A few years ago, I had membership of the National Trust and spent a very happy year travelling between stately homes, wandering in and out of dusty rooms and tripping along the echoing corridors of Elizabethan long galleries, and I guess, there's always a tendency to stop and peer into shadows. The historian in me always wishes that the vestiges of a bygone era will, somehow, manifest itself, and I will get to see the shadowy occupants going about their daily business. However, having just finished House of Shadows, I'm not so sure that I would now want to look too closely into those shadowy recesses, for fear of what I would find lurking there.
Kate Vavasour wakes in hospital after a devastating fall, she has no memory of what happened or, indeed,of who she is. People come to visit her in hospital and remind her that she is a young widow with a small son, but this means nothing to Kate, even her name feels wrong and as a tight band settles around her head, she begins to experience a life that has no reality in the here and now. Returning to Askerby Hall, a home she shares with her in-laws, Kate attempts to make sense of her surroundings, but Kate's memories, which are frighteningly real, belong not to the present, but to Isabel Vavasour , some four hundred years earlier.
House of Shadows is now the fourth book by this talented author that I have read, and as always, as soon as my eyes light on the first opening sentence, I know that she will not let me down. I'm guilty of reading her books far too quickly, telling myself at the start that I should take it slowly and savor each word, but of course I don't. I gallop through at speed and read until my eyes ache and I become immersed in a story that flits effortlessly between past and present, with neither timescale outshining the other and always with a real sense of purpose and readability. I am taken into a world that is believable, frighteningly realistic, and more than a little scary and even as Isabel and Kate's worlds start to collide, you can't help but want to believe that somehow it might work, that voices can speak to us across centuries, and that stories left untold will be finished, and that resolution for troubled souls can be achieved.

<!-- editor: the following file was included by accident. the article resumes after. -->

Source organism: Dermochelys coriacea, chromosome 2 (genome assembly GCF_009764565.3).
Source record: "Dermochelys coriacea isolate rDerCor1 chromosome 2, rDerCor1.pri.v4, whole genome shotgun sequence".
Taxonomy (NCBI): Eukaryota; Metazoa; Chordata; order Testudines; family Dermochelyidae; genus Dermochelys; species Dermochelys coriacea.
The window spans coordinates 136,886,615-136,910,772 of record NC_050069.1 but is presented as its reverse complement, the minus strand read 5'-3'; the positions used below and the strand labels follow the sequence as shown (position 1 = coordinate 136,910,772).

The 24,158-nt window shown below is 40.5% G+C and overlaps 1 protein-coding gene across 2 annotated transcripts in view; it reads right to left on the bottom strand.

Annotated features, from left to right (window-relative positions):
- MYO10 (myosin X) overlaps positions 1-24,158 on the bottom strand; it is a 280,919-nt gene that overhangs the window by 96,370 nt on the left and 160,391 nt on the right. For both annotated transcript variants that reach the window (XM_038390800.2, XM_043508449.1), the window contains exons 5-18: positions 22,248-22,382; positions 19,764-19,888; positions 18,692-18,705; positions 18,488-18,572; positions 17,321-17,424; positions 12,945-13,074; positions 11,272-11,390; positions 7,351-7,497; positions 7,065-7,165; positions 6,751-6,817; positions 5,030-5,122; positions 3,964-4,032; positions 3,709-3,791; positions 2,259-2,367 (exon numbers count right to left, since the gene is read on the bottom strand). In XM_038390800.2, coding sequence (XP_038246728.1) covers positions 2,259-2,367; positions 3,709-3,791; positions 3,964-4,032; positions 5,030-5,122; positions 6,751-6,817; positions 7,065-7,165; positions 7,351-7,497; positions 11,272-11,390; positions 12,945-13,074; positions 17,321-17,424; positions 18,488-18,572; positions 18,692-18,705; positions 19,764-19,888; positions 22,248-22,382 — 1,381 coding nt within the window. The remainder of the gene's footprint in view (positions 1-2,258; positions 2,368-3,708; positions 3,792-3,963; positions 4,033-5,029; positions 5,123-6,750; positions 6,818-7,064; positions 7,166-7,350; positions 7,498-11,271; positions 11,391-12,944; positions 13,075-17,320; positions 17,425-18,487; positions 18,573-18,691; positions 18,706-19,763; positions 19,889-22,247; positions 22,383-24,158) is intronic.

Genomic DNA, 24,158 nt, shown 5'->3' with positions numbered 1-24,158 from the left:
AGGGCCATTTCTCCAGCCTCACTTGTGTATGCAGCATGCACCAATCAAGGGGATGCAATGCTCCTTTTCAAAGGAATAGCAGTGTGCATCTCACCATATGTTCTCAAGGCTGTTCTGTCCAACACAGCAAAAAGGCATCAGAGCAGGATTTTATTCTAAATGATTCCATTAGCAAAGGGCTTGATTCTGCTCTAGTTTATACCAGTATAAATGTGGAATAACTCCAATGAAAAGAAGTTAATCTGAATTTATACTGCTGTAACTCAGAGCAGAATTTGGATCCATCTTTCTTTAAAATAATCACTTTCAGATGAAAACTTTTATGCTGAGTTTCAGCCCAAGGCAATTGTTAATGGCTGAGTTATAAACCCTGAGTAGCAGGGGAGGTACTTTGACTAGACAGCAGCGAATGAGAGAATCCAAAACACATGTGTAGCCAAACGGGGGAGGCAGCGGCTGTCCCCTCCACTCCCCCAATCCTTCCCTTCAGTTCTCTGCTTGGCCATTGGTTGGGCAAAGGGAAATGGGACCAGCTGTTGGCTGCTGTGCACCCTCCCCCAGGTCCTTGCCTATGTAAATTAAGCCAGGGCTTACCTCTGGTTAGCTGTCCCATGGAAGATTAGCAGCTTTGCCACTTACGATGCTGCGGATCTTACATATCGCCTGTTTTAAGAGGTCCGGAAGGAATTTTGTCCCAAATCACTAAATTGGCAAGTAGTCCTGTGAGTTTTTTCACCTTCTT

Pamela Hartshorne has overwhelmingly cornered this niche in the dual time narrative genre. She is quite simply a master story teller, a weaver of words and her books are a joy to read. I can't wait to see what she comes up with next.
Best read with a tankard of small ale and a trencher soaked with rich, venison broth....